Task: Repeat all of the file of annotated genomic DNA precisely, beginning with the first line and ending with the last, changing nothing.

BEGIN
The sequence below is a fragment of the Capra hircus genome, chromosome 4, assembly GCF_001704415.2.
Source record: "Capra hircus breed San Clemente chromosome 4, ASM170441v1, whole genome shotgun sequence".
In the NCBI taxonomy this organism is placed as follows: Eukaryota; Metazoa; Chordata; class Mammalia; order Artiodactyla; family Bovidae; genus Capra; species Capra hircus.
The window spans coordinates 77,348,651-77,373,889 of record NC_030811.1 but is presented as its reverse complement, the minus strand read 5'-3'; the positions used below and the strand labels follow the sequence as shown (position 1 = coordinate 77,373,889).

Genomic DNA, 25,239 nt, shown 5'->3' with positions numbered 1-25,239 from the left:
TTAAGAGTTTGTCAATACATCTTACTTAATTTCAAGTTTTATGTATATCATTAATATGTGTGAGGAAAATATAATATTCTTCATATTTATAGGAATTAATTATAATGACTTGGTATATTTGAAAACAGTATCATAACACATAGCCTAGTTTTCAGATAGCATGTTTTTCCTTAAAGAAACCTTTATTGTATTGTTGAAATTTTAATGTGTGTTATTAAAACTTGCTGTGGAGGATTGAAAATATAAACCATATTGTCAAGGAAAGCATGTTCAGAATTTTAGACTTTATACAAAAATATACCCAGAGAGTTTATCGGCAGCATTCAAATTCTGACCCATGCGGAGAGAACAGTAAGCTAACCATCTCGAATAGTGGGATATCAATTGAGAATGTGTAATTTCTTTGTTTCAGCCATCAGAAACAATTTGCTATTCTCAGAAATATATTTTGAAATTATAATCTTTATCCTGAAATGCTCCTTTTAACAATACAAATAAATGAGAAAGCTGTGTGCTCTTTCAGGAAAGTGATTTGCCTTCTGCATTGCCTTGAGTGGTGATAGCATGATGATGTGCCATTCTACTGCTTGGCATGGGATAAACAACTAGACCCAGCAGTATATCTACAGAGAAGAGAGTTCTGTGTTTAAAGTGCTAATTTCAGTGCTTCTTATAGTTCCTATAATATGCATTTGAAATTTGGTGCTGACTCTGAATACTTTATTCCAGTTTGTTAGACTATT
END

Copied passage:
The sequence below is a fragment of the Capra hircus genome, chromosome 4, assembly GCF_001704415.2.
Source record: "Capra hircus breed San Clemente chromosome 4, ASM170441v1, whole genome shotgun sequence".
In the NCBI taxonomy this organism is placed as follows: Eukaryota; Metazoa; Chordata; class Mammalia; order Artiodactyla; family Bovidae; genus Capra; species Capra hircus.
The window spans coordinates 77,348,651-77,373,889 of record NC_030811.1 but is presented as its reverse complement, the minus strand read 5'-3'; the positions used below and the strand labels follow the sequence as shown (position 1 = coordinate 77,373,889).

Genomic DNA, 25,239 nt, shown 5'->3' with positions numbered 1-25,239 from the left:
TTAAGAGTTTGTCAATACATCTTACTTAATTTCAAGTTTTATGTATATCATTAATATGTGTGAGGAAAATATAATATTCTTCATATTTATAGGAATTAATTATAATGACTTGGTATATTTGAAAACAGTATCATAACACATAGCCTAGTTTTCAGATAGCATGTTTTTCCTTAAAGAAACCTTTATTGTATTGTTGAAATTTTAATGTGTGTTATTAAAACTTGCTGTGGAGGATTGAAAATATAAACCATATTGTCAAGGAAAGCATGTTCAGAATTTTAGACTTTATACAAAAATATACCCAGAGAGTTTATCGGCAGCATTCAAATTCTGACCCATGCGGAGAGAACAGTAAGCTAACCATCTCGAATAGTGGGATATCAATTGAGAATGTGTAATTTCTTTGTTTCAGCCATCAGAAACAATTTGCTATTCTCAGAAATATATTTTGAAATTATAATCTTTATCCTGAAATGCTCCTTTTAACAATACAAATAAATGAGAAAGCTGTGTGCTCTTTCAGGAAAGTGATTTGCCTTCTGCATTGCCTTGAGTGGTGATAGCATGATGATGTGCCATTCTACTGCTTGGCATGGGATAAACAACTAGACCCAGCAGTATATCTACAGAGAAGAGAGTTCTGTGTTTAAAGTGCTAATTTCAGTGCTTCTTATAGTTCCTATAATATGCATTTGAAATTTGGTGCTGACTCTGAATACTTTATTCCAGTTTGTTAGACTATT